For nearly twenty years, American states have agreeably legalized the use of marijuana first for medical and then for recreational purposes. The process started in California with medical marijuana legalization in 1996. Then, the first two states to legalize recreational use of this drug were Colorado and Washington, both in 2014.
It was the public, the voters, who made these determinations. They voted on the initiatives, propositions or referendums to legalize medical marijuana and, usually at a later date, recreational marijuana.
Public opinion has swung from one extreme to another on the desirability of this legalization. In 1969, only 12% of Americans surveyed for a Gallup poll wanted this drug legalized. By 2020, this number had shifted to 68%.1
Why did so many people change their minds? When they voted “yes” to legalize either the medical or recreational use of this drug, were they fully aware of the effects of the drug? Or had they been lulled into thinking that it was harmless when used either medically or recreationally?
The other important question is this: If they had known that marijuana use has a close association with suicide, would anyone have voted for legalization?
The Efforts to Legalize Weed
Marijuana legalization has attracted huge donations from the likes of George Soros, Peter Lewis, founder of Progressive Insurance, and others.2 These donations underwrote the cost of establishing foundations like the Drug Policy Alliance which has long advocated for the legalization of all drugs, not just marijuana.3
As a result, by 2023, medicinal use is legal in 38 states and recreational use is legal in 23 states plus Washington, D.C.
You can be sure that any donor to the cause or pro-legalization advocacy organization would scoff at the idea that marijuana use is accompanied by any kind of life-threatening danger. Are they right? There is plenty of scientific information available that provides the real story.
Evidence of an Association Between Marijuana Use and Suicide
There is, in fact, so much evidence on this point that it will only be possible to briefly mention a few of them.
ONE: A recent analysis of surveys from 280,000 young adults shows that marijuana use is associated with increased risks of ideas of suicide, creation of suicide plans and attempts to kill oneself.4 Risks were greater for women than men and were true whether or not the person had also been diagnosed with depression.
In fact, there is a long list of problematic or even dangerous symptoms associated with marijuana use:
- Hallucinations (especially auditory)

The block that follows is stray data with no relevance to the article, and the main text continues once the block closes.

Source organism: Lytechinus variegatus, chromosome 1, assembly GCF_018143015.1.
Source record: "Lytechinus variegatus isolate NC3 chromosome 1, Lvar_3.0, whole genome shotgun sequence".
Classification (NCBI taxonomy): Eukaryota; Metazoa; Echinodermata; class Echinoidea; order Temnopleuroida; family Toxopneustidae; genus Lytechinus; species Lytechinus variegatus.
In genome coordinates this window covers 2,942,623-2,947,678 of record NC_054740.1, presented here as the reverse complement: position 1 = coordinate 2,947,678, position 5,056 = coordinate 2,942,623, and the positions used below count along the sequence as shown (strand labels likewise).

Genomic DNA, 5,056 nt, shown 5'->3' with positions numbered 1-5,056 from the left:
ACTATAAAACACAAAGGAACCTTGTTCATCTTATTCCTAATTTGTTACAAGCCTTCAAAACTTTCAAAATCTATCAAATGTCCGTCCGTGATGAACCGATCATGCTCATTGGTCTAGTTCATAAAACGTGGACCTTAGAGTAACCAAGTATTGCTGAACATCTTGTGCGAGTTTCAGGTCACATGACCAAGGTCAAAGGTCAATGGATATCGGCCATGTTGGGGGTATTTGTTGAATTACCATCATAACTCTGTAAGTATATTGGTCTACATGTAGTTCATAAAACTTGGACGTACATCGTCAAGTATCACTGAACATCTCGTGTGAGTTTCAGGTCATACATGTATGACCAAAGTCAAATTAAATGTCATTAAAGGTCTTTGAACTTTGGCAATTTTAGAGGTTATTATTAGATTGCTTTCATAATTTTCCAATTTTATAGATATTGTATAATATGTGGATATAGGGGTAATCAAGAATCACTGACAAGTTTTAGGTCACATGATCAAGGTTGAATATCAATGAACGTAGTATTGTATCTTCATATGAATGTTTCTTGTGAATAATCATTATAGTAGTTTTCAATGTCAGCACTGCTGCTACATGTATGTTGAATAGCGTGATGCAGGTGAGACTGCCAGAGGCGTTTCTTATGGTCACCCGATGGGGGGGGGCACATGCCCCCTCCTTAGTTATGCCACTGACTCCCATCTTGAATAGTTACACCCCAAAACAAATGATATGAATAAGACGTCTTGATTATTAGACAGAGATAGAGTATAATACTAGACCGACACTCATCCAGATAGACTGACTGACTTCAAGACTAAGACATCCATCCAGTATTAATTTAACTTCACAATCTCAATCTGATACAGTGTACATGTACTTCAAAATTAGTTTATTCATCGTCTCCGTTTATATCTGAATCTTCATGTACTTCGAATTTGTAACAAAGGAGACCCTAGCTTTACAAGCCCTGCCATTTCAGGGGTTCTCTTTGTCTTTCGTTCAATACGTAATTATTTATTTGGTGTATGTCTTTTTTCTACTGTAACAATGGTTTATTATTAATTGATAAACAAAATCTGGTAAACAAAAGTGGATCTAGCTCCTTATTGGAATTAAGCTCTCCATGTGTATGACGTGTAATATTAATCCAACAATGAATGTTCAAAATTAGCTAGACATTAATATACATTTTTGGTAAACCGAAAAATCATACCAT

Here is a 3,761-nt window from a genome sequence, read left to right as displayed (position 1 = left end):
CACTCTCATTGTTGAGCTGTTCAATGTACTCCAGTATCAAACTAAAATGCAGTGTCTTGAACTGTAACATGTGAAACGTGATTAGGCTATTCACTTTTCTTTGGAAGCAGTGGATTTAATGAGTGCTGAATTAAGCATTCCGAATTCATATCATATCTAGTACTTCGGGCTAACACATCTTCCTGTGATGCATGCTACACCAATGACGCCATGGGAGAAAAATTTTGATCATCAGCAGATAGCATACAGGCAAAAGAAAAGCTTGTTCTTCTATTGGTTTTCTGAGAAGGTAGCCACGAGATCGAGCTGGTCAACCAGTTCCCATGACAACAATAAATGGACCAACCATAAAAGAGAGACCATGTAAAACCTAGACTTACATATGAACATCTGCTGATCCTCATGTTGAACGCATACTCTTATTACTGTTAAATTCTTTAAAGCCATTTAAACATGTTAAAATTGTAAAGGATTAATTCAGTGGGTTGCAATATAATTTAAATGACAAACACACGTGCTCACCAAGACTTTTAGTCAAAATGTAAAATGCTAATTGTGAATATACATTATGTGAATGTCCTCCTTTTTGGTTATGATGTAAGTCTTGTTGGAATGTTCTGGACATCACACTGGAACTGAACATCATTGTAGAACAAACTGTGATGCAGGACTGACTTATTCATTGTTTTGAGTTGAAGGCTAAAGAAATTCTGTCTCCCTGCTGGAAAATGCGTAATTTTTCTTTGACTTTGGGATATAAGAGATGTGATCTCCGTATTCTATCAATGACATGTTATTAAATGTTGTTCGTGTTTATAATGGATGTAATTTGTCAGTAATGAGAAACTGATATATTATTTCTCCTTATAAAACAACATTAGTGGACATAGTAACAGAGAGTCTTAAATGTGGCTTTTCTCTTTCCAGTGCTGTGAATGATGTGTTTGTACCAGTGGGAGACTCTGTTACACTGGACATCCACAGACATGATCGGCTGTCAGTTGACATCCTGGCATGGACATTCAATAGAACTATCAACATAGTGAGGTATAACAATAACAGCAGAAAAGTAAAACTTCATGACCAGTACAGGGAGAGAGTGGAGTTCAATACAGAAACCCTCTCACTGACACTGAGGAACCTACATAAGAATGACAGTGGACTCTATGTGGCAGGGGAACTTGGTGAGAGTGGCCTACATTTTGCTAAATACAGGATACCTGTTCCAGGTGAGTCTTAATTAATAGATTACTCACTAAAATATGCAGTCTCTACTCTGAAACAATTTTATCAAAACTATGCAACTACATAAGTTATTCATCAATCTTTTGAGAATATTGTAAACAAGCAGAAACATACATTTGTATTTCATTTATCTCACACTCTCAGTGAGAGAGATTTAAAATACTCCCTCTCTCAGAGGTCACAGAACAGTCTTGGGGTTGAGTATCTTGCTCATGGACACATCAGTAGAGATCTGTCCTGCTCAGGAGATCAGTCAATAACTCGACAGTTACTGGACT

- Anxiety and agitation
- Disorganized thinking, speech, behavior
- Racing thoughts
- Obsessive ideation
TWO: An analysis of the mental health of more than 50,000 Swedish soldiers found that, over a fifteen-year follow-up period, those who had tried cannabis by the time they turned 18 were 2.4 times more likely to be diagnosed with schizophrenia than those who had not. The risk of this diagnosis increased with the frequency of cannabis use.5
THREE: A 2019 paper reported on a review of 269 previously published articles on this topic that encompassed the experiences of more than 23,000 individuals. This study found that those who were cannabis users in young adulthood had a 3.45-fold incidence of suicide attempts.6
FOUR: A 2023 report on marijuana use noted: “Cannabis is the most common illicit substance detected in suicide victims’ toxicology tests.” Further, these researchers found a positive association between drug use and suicidal ideation. “[A] younger age of initiation, long-term use, and heavy consumption were reported to be associated with even worse suicidal outcomes.”7
FIVE: A 2013 analysis of many studies and reports on this association drew these conclusions: A study of 4,800 people in the Netherlands noted that those who used cannabis had a higher risk of psychotic symptoms than those who did not. There was also a relationship between the frequency of marijuana use and this increased risk. These results were repeated in Munich. In New Zealand, those who began using marijuana by age 15 had an increased risk of psychotic symptoms by age 25.5
SIX: A 2012 study noted that: “Cannabis use was a relevant risk factor associated with both suicidal attempts and behaviors in psychotic and non-psychotic samples.”8
SEVEN: In a 2021 news story from NBC on psychosis and heavy vomiting occurring after high-potency cannabis use, an emergency room doctor at Parkview Medical Center in Pueblo, Colorado stated, “Almost every day I see a patient in the ER who is having a psychotic break after taking high-potency THC.”9
Is It Worth the Risk?
While cannabis may have beneficial effects for some people with specific medical conditions, widespread legalization could be seen as putting our youth at severe risk. After all, 2.7 million adolescents and 11.8 million young adults (18-25) use marijuana every year.10
There is far more of this kind of information than can be included here. However, none of this data accompanies ads for marijuana sales. It is not included in legislation for marijuana legalization. How would Americans feel about legalization if every initiative, referendum, proposition or constitutional amendment in favor of legalizing this drug included this information in its wording? Would they still vote yes?